Although this thesis has explored the domain of DfAM to broaden its scope by venturing into the design of flexible lattice structures, future work is needed to design these structures for practical industrial use, making it essential for the future research to focus on developing a simulation driven design approach using the insights produced in this thesis, while also venturing into advanced numerical modelling, advanced lattice designs, and performing scale-up studies within industries.
Original languageEnglish
QualificationLicentiate
Supervisors/Advisors
  • Johansson, Glenn, Supervisor
  • Nordin, Axel, Supervisor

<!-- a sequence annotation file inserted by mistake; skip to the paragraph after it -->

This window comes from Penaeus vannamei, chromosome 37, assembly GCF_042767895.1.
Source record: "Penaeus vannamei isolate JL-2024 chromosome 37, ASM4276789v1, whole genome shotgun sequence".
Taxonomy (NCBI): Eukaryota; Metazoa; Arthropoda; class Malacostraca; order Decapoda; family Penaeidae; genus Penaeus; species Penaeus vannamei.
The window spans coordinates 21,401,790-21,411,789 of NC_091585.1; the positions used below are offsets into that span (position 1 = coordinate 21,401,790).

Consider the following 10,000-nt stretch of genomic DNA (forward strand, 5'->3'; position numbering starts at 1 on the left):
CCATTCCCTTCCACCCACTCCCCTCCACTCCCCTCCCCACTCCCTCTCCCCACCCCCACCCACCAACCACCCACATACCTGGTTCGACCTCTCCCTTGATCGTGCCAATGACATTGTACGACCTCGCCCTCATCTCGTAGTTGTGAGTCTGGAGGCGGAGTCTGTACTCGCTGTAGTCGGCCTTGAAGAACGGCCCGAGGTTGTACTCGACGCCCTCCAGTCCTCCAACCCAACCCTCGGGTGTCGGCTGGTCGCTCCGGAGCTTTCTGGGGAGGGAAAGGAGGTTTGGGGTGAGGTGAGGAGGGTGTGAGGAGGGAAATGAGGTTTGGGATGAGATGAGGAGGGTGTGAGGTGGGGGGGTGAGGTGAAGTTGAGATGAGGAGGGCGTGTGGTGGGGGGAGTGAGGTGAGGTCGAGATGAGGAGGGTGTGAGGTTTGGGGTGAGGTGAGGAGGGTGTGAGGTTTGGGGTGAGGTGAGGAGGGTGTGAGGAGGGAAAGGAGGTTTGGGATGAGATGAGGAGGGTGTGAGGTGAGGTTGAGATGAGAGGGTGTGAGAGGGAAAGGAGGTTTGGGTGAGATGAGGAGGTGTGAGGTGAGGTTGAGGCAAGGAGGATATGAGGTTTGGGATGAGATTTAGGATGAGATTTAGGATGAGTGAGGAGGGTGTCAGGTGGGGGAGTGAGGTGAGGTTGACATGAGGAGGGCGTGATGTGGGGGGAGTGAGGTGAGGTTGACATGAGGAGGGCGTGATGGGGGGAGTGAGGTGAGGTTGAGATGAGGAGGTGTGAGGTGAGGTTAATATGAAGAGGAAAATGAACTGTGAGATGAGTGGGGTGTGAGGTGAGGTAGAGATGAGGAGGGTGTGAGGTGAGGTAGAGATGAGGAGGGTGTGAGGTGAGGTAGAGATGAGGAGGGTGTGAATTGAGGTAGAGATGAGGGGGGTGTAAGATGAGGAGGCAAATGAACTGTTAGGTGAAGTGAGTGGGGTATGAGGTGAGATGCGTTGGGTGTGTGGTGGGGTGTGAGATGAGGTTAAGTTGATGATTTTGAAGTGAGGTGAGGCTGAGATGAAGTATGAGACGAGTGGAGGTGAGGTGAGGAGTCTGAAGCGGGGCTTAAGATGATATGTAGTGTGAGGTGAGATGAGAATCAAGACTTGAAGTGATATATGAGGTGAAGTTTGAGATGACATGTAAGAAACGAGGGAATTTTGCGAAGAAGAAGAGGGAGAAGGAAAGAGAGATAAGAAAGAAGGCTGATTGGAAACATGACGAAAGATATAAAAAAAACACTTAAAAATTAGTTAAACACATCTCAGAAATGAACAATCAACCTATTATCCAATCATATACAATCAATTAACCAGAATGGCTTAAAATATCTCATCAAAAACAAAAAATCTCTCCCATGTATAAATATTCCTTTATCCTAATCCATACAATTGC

Award date2024 Feb 1
Place of PublicationLund
ISBN (Print)978-91-8039-904-3
ISBN (electronic) 978-91-8039-905-0
Publication statusPublished - 2023 Dec 20

Subject classification (UKÄ)

  • Production Engineering, Human Work Science and Ergonomics

Free keywords

  • Design for additive manufacturing
  • DfAM
  • Lattice structures
  • Flexibility
  • Compuational methods
  • Numerical modelling
  • Engineering design process